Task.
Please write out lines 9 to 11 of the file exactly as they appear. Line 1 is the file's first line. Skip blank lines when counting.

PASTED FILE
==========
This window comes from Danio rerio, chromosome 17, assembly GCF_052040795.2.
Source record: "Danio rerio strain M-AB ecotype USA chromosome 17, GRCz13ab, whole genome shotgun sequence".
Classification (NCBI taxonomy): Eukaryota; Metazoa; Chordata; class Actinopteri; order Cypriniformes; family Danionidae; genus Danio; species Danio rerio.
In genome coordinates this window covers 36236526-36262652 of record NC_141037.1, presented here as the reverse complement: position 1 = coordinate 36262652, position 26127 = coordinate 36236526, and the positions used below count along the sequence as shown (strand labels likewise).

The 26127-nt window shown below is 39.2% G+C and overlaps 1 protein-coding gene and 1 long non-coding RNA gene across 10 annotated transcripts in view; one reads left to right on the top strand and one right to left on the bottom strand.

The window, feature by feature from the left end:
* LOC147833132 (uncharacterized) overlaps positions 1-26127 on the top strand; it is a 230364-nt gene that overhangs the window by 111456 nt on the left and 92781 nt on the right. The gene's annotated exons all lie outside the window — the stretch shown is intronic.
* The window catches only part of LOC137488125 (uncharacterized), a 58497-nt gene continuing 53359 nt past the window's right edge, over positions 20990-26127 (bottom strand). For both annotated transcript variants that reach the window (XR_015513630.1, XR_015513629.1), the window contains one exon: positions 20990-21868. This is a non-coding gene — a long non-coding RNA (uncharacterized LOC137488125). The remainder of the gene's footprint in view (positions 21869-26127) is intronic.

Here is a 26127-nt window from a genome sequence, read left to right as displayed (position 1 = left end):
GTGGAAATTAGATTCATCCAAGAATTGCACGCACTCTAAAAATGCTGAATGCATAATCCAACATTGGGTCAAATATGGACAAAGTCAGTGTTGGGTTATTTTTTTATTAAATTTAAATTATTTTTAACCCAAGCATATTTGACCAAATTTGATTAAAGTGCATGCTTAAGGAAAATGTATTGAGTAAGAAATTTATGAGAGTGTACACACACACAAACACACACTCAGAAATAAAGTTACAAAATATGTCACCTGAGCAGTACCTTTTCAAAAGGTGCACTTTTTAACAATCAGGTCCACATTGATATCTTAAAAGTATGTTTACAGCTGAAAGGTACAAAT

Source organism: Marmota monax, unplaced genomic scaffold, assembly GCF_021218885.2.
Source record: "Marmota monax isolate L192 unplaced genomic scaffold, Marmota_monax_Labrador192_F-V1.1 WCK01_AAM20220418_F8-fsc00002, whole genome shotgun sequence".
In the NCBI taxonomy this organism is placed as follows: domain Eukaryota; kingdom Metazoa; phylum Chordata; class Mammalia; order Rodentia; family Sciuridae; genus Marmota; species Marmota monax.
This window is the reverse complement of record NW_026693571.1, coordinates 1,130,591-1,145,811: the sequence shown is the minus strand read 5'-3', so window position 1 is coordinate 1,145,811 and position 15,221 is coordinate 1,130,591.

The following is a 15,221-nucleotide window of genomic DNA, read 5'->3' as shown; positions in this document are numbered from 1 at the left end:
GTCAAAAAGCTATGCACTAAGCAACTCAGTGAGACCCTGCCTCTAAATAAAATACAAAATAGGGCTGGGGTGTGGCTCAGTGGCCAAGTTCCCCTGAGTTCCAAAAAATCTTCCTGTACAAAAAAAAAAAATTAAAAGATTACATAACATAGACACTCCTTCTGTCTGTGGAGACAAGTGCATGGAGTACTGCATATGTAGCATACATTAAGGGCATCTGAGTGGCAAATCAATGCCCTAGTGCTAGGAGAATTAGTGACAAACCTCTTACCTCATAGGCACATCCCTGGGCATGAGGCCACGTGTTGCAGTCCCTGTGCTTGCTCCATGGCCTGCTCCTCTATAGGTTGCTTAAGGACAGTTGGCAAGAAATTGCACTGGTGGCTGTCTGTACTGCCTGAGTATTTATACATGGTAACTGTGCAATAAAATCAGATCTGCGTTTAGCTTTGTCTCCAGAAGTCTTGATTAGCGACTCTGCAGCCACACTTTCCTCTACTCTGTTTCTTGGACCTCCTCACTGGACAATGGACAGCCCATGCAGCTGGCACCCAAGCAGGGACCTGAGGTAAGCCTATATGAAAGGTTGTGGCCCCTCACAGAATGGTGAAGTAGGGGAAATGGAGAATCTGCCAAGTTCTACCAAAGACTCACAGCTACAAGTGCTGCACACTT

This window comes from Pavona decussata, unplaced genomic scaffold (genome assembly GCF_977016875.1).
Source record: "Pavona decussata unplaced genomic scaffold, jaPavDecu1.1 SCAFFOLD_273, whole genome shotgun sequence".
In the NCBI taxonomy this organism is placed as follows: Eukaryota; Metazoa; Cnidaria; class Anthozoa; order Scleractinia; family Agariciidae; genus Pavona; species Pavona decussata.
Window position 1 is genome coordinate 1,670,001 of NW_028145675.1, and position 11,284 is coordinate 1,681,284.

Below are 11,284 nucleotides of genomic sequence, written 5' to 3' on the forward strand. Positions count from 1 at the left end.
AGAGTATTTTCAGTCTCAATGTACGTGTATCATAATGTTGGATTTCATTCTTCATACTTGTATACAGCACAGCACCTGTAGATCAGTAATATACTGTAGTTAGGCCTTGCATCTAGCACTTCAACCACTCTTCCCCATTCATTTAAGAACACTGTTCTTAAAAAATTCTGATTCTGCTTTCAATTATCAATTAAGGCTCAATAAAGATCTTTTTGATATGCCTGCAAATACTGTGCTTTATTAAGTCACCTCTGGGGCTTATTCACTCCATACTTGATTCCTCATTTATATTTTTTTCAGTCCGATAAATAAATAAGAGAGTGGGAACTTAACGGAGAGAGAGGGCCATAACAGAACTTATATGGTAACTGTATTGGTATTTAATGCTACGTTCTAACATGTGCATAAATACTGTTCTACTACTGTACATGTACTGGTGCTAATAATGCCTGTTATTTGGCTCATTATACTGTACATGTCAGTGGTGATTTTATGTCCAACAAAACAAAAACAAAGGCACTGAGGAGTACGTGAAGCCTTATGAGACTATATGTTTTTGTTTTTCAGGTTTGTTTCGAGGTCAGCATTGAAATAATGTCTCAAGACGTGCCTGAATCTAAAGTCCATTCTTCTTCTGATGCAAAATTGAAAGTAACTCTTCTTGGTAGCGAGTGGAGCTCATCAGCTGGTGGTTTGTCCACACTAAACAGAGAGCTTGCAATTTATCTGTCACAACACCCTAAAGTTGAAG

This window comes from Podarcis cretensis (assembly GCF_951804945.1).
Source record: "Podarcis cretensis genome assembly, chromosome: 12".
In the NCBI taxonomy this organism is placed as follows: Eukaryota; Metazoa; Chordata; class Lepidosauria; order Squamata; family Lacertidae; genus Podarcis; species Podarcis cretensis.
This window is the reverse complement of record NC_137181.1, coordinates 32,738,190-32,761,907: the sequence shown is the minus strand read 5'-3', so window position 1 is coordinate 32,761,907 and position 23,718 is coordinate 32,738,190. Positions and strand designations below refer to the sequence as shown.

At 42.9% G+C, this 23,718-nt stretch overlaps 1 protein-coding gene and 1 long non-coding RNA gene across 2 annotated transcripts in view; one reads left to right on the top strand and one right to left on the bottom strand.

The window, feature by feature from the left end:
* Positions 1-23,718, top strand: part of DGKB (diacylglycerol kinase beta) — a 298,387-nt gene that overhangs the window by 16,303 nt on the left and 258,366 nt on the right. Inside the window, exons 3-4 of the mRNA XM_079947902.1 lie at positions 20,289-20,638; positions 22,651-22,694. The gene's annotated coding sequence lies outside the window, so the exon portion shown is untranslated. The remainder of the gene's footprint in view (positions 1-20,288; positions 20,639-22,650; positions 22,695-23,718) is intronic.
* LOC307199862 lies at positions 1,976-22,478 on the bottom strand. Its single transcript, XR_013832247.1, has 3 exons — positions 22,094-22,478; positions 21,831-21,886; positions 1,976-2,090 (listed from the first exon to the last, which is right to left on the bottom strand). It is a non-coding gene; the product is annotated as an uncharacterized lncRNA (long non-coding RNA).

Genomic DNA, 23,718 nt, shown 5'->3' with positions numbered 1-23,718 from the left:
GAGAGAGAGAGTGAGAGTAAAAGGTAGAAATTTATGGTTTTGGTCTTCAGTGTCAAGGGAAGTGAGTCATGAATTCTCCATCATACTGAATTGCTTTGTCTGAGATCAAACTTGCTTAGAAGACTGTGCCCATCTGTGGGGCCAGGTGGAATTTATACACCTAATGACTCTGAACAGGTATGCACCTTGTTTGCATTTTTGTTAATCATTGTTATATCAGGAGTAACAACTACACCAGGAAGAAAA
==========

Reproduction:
Here is a 26127-nt window from a genome sequence, read left to right as displayed (position 1 = left end):
GTGGAAATTAGATTCATCCAAGAATTGCACGCACTCTAAAAATGCTGAATGCATAATCCAACATTGGGTCAAATATGGACAAAGTCAGTGTTGGGTTATTTTTTTATTAAATTTAAATTATTTTTAACCCAAGCATATTTGACCAAATTTGATTAAAGTGCATGCTTAAGGAAAATGTATTGAGTAAGAAATTTATGAGAGTGTACACACACACAAACACACACTCAGAAATAAAGTTACAAAATATGTCACCTGAGCAGTACCTTTTCAAAAGGTGCACTTTTTAACAATCAGGTCCACATTGATATCTTAAAAGTATGTTTACAGCTGAAAGGTACAAAT

Source organism: Marmota monax, unplaced genomic scaffold, assembly GCF_021218885.2.